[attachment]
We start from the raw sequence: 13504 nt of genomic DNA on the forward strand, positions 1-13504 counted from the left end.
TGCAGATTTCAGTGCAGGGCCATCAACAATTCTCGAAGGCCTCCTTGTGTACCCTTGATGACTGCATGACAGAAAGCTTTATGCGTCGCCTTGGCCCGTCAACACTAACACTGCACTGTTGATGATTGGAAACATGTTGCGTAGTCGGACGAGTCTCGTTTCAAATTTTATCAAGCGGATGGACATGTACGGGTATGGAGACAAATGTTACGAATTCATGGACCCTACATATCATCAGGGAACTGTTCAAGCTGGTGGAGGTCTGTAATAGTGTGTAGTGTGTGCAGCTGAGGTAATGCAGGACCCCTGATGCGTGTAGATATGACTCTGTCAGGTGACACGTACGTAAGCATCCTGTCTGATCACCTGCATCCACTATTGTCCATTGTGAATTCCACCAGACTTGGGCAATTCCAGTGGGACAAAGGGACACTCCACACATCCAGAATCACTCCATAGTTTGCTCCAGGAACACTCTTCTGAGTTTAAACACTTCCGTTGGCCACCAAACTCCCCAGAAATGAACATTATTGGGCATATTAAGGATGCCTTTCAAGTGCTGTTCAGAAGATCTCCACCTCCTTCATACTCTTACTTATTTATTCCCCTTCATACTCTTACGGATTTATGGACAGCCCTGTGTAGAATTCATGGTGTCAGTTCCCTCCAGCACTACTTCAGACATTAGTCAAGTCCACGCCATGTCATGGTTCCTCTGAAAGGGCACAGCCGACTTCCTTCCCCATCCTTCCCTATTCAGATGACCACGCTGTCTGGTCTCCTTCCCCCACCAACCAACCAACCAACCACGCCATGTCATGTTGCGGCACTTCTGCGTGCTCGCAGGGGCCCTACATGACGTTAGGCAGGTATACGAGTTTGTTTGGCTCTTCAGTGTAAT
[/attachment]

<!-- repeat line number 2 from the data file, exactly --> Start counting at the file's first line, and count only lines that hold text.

TGCAGATTTCAGTGCAGGGCCATCAACAATTCTCGAAGGCCTCCTTGTGTACCCTTGATGACTGCATGACAGAAAGCTTTATGCGTCGCCTTGGCCCGTCAACACTAACACTGCACTGTTGATGATTGGAAACATGTTGCGTAGTCGGACGAGTCTCGTTTCAAATTTTATCAAGCGGATGGACATGTACGGGTATGGAGACAAATGTTACGAATTCATGGACCCTACATATCATCAGGGAACTGTTCAAGCTGGTGGAGGTCTGTAATAGTGTGTAGTGTGTGCAGCTGAGGTAATGCAGGACCCCTGATGCGTGTAGATATGACTCTGTCAGGTGACACGTACGTAAGCATCCTGTCTGATCACCTGCATCCACTATTGTCCATTGTGAATTCCACCAGACTTGGGCAATTCCAGTGGGACAAAGGGACACTCCACACATCCAGAATCACTCCATAGTTTGCTCCAGGAACACTCTTCTGAGTTTAAACACTTCCGTTGGCCACCAAACTCCCCAGAAATGAACATTATTGGGCATATTAAGGATGCCTTTCAAGTGCTGTTCAGAAGATCTCCACCTCCTTCATACTCTTACTTATTTATTCCCCTTCATACTCTTACGGATTTATGGACAGCCCTGTGTAGAATTCATGGTGTCAGTTCCCTCCAGCACTACTTCAGACATTAGTCAAGTCCACGCCATGTCATGGTTCCTCTGAAAGGGCACAGCCGACTTCCTTCCCCATCCTTCCCTATTCAGATGACCACGCTGTCTGGTCTCCTTCCCCCACCAACCAACCAACCAACCACGCCATGTCATGTTGCGGCACTTCTGCGTGCTCGCAGGGGCCCTACATGACGTTAGGCAGGTATACGAGTTTGTTTGGCTCTTCAGTGTAAT